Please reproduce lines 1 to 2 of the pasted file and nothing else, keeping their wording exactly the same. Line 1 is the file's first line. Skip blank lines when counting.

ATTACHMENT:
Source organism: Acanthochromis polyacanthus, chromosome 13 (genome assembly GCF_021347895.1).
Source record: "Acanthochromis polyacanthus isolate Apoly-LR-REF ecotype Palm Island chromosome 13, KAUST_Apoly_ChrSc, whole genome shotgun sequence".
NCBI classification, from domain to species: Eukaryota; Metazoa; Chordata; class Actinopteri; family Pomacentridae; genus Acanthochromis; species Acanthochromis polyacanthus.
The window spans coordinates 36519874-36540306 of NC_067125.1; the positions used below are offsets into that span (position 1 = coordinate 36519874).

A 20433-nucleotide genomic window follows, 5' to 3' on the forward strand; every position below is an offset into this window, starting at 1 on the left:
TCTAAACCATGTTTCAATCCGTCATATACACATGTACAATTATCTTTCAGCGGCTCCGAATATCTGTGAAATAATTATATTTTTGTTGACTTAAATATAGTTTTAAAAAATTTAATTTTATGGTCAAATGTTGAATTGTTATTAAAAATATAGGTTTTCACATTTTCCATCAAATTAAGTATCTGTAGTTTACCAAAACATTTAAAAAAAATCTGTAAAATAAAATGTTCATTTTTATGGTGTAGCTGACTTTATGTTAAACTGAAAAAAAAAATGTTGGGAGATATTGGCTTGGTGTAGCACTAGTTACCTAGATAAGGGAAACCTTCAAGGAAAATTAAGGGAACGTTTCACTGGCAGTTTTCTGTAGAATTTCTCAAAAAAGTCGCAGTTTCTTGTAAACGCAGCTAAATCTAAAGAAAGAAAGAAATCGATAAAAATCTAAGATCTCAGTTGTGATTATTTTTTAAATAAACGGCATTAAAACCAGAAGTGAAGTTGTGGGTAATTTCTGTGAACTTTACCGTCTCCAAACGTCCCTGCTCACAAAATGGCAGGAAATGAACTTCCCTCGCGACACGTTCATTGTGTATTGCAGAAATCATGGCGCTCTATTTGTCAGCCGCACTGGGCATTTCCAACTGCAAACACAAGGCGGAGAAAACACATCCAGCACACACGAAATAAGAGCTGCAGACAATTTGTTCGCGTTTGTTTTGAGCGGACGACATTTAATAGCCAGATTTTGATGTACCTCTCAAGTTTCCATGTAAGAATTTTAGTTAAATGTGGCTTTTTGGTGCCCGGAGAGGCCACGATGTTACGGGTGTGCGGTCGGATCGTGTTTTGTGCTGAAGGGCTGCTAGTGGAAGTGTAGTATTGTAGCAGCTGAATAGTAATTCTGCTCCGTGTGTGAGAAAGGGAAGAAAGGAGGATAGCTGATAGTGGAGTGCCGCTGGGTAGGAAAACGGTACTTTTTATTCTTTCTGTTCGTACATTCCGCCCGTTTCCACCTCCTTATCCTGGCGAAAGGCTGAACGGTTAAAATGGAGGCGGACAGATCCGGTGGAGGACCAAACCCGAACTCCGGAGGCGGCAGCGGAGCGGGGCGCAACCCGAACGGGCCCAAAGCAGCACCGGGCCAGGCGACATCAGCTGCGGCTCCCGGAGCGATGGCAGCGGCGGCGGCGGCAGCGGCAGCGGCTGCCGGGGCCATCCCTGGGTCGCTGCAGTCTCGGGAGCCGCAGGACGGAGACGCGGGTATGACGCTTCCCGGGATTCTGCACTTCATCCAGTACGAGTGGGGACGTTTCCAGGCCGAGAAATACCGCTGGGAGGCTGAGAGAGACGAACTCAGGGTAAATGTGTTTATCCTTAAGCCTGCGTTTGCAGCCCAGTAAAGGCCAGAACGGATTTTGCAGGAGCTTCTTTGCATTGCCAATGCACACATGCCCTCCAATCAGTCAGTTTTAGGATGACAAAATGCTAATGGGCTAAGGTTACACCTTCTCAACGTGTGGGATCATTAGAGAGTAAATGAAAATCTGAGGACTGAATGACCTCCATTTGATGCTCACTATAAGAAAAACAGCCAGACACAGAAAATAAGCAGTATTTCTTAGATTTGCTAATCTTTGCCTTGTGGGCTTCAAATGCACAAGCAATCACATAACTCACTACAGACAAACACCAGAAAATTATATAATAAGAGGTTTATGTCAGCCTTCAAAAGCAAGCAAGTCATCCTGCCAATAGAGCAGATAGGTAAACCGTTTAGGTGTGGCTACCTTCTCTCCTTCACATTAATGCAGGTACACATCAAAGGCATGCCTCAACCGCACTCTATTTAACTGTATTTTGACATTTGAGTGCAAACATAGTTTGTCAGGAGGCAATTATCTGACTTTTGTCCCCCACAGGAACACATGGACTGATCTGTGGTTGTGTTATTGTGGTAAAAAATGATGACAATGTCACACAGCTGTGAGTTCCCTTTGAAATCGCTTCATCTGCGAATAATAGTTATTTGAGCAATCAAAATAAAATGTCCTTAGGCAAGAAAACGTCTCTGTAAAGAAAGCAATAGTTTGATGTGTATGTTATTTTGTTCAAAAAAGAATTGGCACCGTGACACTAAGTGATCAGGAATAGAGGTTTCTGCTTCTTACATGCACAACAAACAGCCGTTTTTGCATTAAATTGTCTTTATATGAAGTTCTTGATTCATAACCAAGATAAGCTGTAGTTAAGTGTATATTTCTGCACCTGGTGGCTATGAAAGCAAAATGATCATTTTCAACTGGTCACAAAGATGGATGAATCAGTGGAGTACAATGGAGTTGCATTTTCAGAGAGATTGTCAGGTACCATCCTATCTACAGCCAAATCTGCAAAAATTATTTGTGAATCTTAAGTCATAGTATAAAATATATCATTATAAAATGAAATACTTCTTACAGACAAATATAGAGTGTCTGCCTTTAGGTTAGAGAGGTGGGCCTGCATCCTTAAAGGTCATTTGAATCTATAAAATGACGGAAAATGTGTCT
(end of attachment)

Source organism: Acanthochromis polyacanthus, chromosome 13 (genome assembly GCF_021347895.1).
Source record: "Acanthochromis polyacanthus isolate Apoly-LR-REF ecotype Palm Island chromosome 13, KAUST_Apoly_ChrSc, whole genome shotgun sequence".